What are these swarms of flying bugs following a rainstorm?


SAN ANTONIO – After Sunday’s rain showers, some residents in northeast Bexar Counties and Guadalupe Counties reported seeing swarms of flying insects.

Okay, I was one of them. I noticed swarms of insects all over my neighborhood and then noticed others asking about them on social media as well.

So I asked an expert for the answer.

Molly Keck is an entomologist with Texas A&M AgriLife Extension Service in Bexar County.

She says the insects are desert termites.

Don’t worry, desert termites, also known as agricultural termites, are not the kind to eat up your home.

“They don’t damage plants or structures. They feed on dead and stressed Forbes, grasses and roots, ”said Keck. “Sometimes leads to damage to the lawn, but mostly because the grass is not well watered and the roots are too short due to the shallow watering.”

Desert termites swarm after a rainstorm in the San Antonio area. (KSAT)

Desert termites are native to our area.


That there were so many of them last weekend was a combination of the right weather conditions and the biology of the insects.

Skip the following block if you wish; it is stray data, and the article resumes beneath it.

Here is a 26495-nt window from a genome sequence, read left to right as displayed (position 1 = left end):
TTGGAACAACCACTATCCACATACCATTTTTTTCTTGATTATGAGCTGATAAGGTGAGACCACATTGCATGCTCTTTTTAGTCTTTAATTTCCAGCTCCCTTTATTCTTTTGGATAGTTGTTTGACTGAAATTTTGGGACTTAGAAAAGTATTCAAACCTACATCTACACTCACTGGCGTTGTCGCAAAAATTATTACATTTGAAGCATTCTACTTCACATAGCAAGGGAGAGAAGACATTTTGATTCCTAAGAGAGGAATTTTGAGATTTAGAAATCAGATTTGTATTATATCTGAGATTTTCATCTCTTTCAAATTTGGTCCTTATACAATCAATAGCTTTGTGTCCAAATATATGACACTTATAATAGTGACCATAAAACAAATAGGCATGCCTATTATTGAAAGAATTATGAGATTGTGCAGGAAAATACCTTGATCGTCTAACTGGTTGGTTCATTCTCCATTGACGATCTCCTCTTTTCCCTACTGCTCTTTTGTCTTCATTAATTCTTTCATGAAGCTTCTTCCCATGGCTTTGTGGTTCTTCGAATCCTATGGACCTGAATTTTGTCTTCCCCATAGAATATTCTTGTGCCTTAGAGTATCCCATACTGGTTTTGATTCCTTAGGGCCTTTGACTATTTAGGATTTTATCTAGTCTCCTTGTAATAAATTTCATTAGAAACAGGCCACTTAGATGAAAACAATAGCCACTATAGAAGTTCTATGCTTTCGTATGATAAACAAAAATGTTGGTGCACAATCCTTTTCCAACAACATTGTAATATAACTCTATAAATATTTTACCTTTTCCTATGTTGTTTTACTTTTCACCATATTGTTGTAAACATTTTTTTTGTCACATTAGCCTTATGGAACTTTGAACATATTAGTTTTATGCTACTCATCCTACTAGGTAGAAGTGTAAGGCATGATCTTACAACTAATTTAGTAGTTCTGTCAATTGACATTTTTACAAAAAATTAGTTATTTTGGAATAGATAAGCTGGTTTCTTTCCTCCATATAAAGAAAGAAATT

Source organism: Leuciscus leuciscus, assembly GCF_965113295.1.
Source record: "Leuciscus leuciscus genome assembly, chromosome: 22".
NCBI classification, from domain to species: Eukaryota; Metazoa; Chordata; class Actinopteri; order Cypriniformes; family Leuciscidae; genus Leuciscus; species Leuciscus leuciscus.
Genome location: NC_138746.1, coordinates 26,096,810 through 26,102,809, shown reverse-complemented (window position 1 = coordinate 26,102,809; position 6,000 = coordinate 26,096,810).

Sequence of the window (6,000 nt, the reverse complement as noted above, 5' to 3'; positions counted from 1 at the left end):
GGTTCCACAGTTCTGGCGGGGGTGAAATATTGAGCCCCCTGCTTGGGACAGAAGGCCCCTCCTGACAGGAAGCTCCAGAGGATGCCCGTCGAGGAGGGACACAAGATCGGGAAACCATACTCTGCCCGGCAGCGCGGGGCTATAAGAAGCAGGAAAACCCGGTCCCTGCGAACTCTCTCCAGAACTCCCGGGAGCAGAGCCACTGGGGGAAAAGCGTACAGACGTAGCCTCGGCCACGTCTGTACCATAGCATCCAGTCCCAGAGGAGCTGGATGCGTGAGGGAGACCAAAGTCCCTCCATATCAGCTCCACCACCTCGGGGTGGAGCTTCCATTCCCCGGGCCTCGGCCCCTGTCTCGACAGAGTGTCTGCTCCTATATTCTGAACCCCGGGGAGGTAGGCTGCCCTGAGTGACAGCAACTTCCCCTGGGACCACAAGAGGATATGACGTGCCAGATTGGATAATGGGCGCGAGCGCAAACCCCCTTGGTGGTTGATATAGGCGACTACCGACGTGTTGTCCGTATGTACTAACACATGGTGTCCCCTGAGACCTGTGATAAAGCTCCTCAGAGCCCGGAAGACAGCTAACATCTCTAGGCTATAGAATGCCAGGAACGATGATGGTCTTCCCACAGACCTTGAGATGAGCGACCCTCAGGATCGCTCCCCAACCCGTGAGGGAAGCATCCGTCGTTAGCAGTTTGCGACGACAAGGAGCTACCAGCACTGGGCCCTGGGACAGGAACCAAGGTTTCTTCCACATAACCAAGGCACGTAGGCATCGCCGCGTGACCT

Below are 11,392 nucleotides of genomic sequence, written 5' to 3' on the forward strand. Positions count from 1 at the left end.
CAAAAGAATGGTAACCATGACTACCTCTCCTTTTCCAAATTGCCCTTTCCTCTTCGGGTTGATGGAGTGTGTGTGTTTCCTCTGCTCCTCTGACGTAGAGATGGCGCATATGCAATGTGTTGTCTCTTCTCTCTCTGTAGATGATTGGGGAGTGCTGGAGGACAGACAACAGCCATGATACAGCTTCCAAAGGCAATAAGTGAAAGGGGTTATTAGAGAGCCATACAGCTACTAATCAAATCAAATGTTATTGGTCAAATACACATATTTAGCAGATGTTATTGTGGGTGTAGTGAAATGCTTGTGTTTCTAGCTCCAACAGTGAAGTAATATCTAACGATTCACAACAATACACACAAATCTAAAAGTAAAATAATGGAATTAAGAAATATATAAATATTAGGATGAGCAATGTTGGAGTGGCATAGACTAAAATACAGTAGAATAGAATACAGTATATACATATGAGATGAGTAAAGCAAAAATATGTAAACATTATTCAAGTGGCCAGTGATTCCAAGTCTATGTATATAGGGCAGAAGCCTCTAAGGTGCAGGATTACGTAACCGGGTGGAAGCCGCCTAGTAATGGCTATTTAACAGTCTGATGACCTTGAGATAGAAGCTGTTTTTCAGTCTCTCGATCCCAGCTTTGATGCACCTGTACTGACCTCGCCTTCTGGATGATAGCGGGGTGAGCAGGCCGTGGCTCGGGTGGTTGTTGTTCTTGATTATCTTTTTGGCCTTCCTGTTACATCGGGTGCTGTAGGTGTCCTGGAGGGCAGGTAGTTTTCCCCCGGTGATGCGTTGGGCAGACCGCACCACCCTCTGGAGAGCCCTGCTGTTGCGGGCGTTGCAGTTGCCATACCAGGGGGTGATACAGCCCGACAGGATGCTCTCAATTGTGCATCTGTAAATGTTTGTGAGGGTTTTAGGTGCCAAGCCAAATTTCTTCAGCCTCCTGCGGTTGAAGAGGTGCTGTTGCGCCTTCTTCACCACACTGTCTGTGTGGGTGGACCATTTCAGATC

“Sometimes they just decide to rave about in large numbers,” said Keck.

The breeding forms of the desert termites fly out of their colonies to mate in the spring and summer months when it is hot and very humid.

The winged versions are called swarmers or alates. You leave the colony to find locations for new colonies.

They can’t do any harm, but large flocks can leave a mess of discarded wings.

Desert termites swarm after a rainstorm in the San Antonio area. (KSAT)

If you have desert termites there is no need to call pest control. If you water your grass well, they will do no harm and are even good for the ecosystem.

“Desert termites help regulate the flow of carbon and nitrogen in an ecosystem. They process up to half of the dead roots and waste in annual and perennial grasslands, ”according to the AgriLife Extension website.


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